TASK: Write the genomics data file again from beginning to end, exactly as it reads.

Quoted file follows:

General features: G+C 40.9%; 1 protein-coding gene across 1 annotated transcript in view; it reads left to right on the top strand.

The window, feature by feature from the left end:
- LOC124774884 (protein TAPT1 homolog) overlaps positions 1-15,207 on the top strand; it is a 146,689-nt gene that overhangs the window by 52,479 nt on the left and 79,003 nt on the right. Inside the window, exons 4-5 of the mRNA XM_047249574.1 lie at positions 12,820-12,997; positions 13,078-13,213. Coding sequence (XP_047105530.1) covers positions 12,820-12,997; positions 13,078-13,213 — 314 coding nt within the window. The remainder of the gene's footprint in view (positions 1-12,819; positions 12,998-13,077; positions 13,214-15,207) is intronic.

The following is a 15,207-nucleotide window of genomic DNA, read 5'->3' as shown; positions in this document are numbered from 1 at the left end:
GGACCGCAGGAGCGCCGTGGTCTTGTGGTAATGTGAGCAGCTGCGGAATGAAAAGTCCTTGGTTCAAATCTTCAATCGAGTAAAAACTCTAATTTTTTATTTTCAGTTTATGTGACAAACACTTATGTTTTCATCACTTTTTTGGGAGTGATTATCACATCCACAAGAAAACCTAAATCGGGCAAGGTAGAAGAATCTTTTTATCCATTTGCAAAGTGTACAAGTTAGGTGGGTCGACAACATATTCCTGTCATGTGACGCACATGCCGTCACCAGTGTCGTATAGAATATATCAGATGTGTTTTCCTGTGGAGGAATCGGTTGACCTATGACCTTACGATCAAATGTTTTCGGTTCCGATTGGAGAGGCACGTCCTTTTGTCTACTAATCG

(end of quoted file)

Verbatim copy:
General features: G+C 40.9%; 1 protein-coding gene across 1 annotated transcript in view; it reads left to right on the top strand.

The window, feature by feature from the left end:
- LOC124774884 (protein TAPT1 homolog) overlaps positions 1-15,207 on the top strand; it is a 146,689-nt gene that overhangs the window by 52,479 nt on the left and 79,003 nt on the right. Inside the window, exons 4-5 of the mRNA XM_047249574.1 lie at positions 12,820-12,997; positions 13,078-13,213. Coding sequence (XP_047105530.1) covers positions 12,820-12,997; positions 13,078-13,213 — 314 coding nt within the window. The remainder of the gene's footprint in view (positions 1-12,819; positions 12,998-13,077; positions 13,214-15,207) is intronic.

The following is a 15,207-nucleotide window of genomic DNA, read 5'->3' as shown; positions in this document are numbered from 1 at the left end:
GGACCGCAGGAGCGCCGTGGTCTTGTGGTAATGTGAGCAGCTGCGGAATGAAAAGTCCTTGGTTCAAATCTTCAATCGAGTAAAAACTCTAATTTTTTATTTTCAGTTTATGTGACAAACACTTATGTTTTCATCACTTTTTTGGGAGTGATTATCACATCCACAAGAAAACCTAAATCGGGCAAGGTAGAAGAATCTTTTTATCCATTTGCAAAGTGTACAAGTTAGGTGGGTCGACAACATATTCCTGTCATGTGACGCACATGCCGTCACCAGTGTCGTATAGAATATATCAGATGTGTTTTCCTGTGGAGGAATCGGTTGACCTATGACCTTACGATCAAATGTTTTCGGTTCCGATTGGAGAGGCACGTCCTTTTGTCTACTAATCG